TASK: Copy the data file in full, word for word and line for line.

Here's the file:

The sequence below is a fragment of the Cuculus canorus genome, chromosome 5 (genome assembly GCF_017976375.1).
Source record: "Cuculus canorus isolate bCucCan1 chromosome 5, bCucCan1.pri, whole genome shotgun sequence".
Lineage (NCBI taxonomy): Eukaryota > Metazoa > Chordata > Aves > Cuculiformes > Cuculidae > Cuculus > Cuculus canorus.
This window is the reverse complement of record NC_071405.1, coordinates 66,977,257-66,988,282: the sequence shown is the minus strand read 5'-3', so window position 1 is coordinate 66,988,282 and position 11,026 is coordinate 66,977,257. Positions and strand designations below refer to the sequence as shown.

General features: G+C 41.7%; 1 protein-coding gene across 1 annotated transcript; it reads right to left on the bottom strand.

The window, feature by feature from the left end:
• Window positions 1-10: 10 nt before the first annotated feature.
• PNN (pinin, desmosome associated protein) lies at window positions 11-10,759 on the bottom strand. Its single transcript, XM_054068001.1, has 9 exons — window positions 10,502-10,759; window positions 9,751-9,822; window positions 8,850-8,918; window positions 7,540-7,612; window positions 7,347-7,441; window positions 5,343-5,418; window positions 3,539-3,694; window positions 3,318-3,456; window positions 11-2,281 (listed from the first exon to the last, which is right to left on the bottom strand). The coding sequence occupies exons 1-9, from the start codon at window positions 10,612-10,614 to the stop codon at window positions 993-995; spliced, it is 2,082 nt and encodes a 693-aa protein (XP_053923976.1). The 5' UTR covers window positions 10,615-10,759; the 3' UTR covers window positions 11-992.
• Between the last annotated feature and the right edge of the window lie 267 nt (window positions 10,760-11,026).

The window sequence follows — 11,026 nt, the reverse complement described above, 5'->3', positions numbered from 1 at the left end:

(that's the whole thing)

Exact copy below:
The sequence below is a fragment of the Cuculus canorus genome, chromosome 5 (genome assembly GCF_017976375.1).
Source record: "Cuculus canorus isolate bCucCan1 chromosome 5, bCucCan1.pri, whole genome shotgun sequence".
Lineage (NCBI taxonomy): Eukaryota > Metazoa > Chordata > Aves > Cuculiformes > Cuculidae > Cuculus > Cuculus canorus.
This window is the reverse complement of record NC_071405.1, coordinates 66,977,257-66,988,282: the sequence shown is the minus strand read 5'-3', so window position 1 is coordinate 66,988,282 and position 11,026 is coordinate 66,977,257. Positions and strand designations below refer to the sequence as shown.

General features: G+C 41.7%; 1 protein-coding gene across 1 annotated transcript; it reads right to left on the bottom strand.

The window, feature by feature from the left end:
• Window positions 1-10: 10 nt before the first annotated feature.
• PNN (pinin, desmosome associated protein) lies at window positions 11-10,759 on the bottom strand. Its single transcript, XM_054068001.1, has 9 exons — window positions 10,502-10,759; window positions 9,751-9,822; window positions 8,850-8,918; window positions 7,540-7,612; window positions 7,347-7,441; window positions 5,343-5,418; window positions 3,539-3,694; window positions 3,318-3,456; window positions 11-2,281 (listed from the first exon to the last, which is right to left on the bottom strand). The coding sequence occupies exons 1-9, from the start codon at window positions 10,612-10,614 to the stop codon at window positions 993-995; spliced, it is 2,082 nt and encodes a 693-aa protein (XP_053923976.1). The 5' UTR covers window positions 10,615-10,759; the 3' UTR covers window positions 11-992.
• Between the last annotated feature and the right edge of the window lie 267 nt (window positions 10,760-11,026).

The window sequence follows — 11,026 nt, the reverse complement described above, 5'->3', positions numbered from 1 at the left end: